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      Amazing post. Yes please.

      I worked at a BigCo deeply diving into metrics (I was responsible, from the engineering side, for the metrics of a from-scratch rewrite of a product with a lot of users, so huge metrics implications), It reinforced something I already knew: the single best way to improve your software engineering team’s relationship to data is to ban deriving insights from data. If you didn’t ask the question (or form the hypothesis) before you saw the data, and you didn’t measure data through an experiment, your insights are almost certainly horseshit and you don’t have the answers to any questions.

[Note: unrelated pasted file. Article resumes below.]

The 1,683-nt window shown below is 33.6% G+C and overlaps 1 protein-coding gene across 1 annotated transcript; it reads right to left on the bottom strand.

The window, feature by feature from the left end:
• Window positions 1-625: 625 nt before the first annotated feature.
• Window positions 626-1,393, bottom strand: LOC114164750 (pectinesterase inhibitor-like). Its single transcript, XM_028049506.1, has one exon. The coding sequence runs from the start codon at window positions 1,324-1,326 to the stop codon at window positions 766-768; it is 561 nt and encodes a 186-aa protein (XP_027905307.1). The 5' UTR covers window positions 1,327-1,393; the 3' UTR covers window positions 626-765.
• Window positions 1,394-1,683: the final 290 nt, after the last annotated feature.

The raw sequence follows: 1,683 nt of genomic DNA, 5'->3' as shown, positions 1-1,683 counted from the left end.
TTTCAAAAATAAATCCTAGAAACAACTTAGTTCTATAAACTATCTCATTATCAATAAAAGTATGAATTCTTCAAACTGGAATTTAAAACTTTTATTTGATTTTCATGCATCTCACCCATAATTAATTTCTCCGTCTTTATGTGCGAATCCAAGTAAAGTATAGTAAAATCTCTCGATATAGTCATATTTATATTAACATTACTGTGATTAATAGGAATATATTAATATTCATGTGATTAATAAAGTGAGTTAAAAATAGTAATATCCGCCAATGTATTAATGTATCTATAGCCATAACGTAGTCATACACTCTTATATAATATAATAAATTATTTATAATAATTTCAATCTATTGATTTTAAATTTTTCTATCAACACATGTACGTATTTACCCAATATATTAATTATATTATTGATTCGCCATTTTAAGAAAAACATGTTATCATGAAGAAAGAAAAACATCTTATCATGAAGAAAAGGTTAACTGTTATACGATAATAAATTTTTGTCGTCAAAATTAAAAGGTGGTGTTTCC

As per the first box in the article’s flow chart, it is possible to gain insights from well understood data, but programmers think they understand all data and they don’t spend one second trying to disprove their assumptions.

      If you want to take my cynicism to its logical extreme: since programmers are incapable of good data science, you should just ban data (instead of favoring good arguments) and operate on intuition and chaos instead. You’ll be better off than most software organizations.